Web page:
5 Ways The All-Star Game Is Baseball's Super Bowl

PORTLAND, Ore. (TheStreet) -- It doesn't matter that Los Angeles Dodgers outfielder Yasiel Puig didn't get enough votes to make Major League Baseball's All-Star Game. It doesn't matter if the New York Yankees' Robinson Cano deserves to start at second base or not.

What matters is the money. Everything else is just there to distract fans from what's exiting their wallets.

In the eyes of Major League Baseball, it just doesn't matter what they give the fans. When Pete Rose bowled over Ray Fosse in the 1970 All-Star Game as if he were going for the run that would win the World Series, he separated Fosse's shoulder and was roundly criticized by fans for being overly aggressive in an exhibition game. When Barry Bonds lifted Torii Hunter onto his shoulders after Hunter robbed him of a home run in the 2002 All-Star Game, fans wondered why it had become a beer-league softball game and pined for Rose's "Charlie Hustle" grit of yore.

When the game ended in a tie in 2002, fans complained. When the league made the outcome of the game decide home-field advantage in the World Series, fans wept for the integrity of the game. If you can't please 'em, you may as well fleece 'em.

After all, when you're in a league where a series-format playoff decides the championship, a one-off event such as this is a rare treat. It limits supply, jacks up demand and puts baseball on a level with the National Football League and the NCAA's college basketball postseason. It may not be MLB's Super Bowl, but it's far and away the most competitive and defense-driven All-Star game that any of the major leagues have to offer.

With that in mind, here are five reasons why the All-Star game is Major League Baseball's big money event:

Ticket prices

As we mentioned, limited supply tends to boost prices a bit. Get demand to play along and it gets lucrative in a hurry.

In May, TiqIQ quoted an average ticket price of $1,052 for this year's All at Citi Field in New York. Compare that to the $697 average paid for World Series tickets to games at San Francisco's AT&T Park last year, according to TicketNetwork.com, and the average $517 paid by fans going to World Series games at Detroit's Comerica Park.

That's lofty, but even by All-Star Game standards, it's a bit high. That's 82% more than the $577 fetched for tickets to last year's event at Kaufman Stadium in Kansas City and a whopping 258% increase over the $294 tickets to the 2011 All-Star Game at Chase Field in Phoenix.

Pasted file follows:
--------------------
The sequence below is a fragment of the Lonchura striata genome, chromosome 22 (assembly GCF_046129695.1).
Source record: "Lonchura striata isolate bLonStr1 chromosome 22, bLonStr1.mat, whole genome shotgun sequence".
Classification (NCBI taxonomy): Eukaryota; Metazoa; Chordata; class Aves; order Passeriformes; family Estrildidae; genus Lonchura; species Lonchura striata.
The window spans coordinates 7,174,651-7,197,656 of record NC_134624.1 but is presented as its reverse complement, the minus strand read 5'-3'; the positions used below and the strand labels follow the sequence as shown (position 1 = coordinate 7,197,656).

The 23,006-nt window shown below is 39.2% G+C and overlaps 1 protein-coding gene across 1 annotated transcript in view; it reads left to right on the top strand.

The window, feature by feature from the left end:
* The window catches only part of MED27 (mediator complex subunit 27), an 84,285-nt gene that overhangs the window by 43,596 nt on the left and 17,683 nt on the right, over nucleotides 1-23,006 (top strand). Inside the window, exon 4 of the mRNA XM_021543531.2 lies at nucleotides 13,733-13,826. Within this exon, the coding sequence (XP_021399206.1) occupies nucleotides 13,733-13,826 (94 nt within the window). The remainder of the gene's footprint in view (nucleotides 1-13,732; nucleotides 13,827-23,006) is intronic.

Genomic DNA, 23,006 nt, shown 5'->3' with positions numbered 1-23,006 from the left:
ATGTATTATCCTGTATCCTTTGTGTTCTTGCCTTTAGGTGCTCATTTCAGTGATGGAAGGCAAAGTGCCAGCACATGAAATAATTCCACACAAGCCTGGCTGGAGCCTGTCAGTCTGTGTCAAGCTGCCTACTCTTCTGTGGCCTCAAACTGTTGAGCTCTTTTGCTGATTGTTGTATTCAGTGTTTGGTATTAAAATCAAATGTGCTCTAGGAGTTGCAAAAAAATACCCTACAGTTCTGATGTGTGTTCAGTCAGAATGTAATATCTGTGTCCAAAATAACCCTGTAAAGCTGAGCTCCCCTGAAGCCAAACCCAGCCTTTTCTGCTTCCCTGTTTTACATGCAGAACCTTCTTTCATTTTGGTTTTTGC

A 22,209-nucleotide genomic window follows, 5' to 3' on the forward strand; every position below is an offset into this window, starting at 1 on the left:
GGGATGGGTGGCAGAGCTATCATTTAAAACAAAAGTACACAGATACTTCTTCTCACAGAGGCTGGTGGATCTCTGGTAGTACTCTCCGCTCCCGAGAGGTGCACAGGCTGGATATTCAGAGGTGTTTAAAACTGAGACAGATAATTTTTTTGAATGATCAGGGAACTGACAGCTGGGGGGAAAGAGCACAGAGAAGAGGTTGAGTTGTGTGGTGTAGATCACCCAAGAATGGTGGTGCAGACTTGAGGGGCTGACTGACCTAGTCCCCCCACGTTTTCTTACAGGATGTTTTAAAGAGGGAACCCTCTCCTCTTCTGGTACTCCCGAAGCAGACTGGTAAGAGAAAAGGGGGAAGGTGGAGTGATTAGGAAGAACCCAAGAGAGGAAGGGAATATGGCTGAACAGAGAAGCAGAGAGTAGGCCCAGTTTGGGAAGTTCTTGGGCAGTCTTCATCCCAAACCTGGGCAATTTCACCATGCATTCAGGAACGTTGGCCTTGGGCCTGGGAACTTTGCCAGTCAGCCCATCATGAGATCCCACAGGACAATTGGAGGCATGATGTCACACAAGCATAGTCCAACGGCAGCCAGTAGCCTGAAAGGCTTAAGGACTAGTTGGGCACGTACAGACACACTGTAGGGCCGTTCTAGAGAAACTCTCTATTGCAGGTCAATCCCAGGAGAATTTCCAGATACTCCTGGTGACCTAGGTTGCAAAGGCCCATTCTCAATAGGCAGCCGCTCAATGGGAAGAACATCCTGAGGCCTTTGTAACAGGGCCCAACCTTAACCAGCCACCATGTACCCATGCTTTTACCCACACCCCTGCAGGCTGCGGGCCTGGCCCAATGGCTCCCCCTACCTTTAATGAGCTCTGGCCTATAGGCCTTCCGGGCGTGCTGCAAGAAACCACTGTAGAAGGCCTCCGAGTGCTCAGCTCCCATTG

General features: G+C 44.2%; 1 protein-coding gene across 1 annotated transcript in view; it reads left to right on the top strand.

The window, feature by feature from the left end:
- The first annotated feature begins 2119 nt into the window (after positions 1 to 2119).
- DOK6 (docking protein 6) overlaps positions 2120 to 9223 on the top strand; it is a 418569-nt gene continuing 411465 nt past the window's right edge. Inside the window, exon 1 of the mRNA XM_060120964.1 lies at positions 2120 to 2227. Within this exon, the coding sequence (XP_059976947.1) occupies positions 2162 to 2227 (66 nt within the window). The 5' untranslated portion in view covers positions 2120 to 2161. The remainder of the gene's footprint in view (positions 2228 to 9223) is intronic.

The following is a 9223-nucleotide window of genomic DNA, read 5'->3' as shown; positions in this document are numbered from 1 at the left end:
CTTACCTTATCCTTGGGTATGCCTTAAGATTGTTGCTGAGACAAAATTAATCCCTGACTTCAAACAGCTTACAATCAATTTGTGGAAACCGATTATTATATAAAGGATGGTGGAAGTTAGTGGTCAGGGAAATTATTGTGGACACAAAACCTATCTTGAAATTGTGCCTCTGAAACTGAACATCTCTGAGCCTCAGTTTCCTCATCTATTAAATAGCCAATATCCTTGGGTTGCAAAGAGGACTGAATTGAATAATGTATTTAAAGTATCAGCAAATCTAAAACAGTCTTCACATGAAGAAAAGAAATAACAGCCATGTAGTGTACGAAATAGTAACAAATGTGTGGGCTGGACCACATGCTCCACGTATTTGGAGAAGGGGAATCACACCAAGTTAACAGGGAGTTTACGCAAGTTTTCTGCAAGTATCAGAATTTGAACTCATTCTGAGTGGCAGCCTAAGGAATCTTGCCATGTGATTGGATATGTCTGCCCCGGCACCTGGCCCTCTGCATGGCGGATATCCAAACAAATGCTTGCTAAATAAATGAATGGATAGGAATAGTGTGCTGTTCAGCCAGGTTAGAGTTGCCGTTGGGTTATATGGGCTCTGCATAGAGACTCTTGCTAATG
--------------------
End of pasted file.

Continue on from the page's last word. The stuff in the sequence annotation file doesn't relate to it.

Ad revenue

Last year, MLB's partners at Fox ( NWS) were only able to pull in $450,000 per 30-second World Series ad, according to Kantar Media.

We say "only" because the NBA Finals on Disney's ( DIS) ABC that same year fetched $460,000 per 30 seconds. That put the World Series in third place behind the NBA Finals and the Super Bowl for championship marketing power.

Switch to the All-Star Game, though, and it's a different story. Fox was able to rake in $550,000 per 30-second ad, placing it behind only the college football and basketball championship games and Super Bowl as an ad draw. Keep it mind, the All-Star game did that in Year 4 of a ratings slump that dropped it from a 9.3 rating and 16 million viewers for the first nine innings of the 15-inning marathon in 2008 to a 6.8 rating and just 10.9 million viewers last year. Which leads us to ...

Viewership

Keep in mind, this event is in the dead middle of the summer when prime-time television on networks and cable is largely in its offseason.

That said, any boost a network such as Fox can get is greatly appreciated. Would it love to have the 36.3 million viewers who watched the game in 1976? Sure. But Broadcasting & Cable notes that The All-Star Game during the 2000s came in about 30% higher than that night's average prime time ratings. That's a bigger boost than it provided in the 1990s (27%) and 1980s (26%).

In a world where viewers can just head to Hulu, Amazon ( AMZN) or Netflix ( NFLX) to stream various other entertainment and have Comcast ( CMCSA), Time Warner Cable ( TWC), Apple ( AAPL), Wal-Mart's ( WMT) Vudu and others pitching pay-per-view options, an event that can provide that big of a boost is a midsummer miracle. There's a big reason for that ...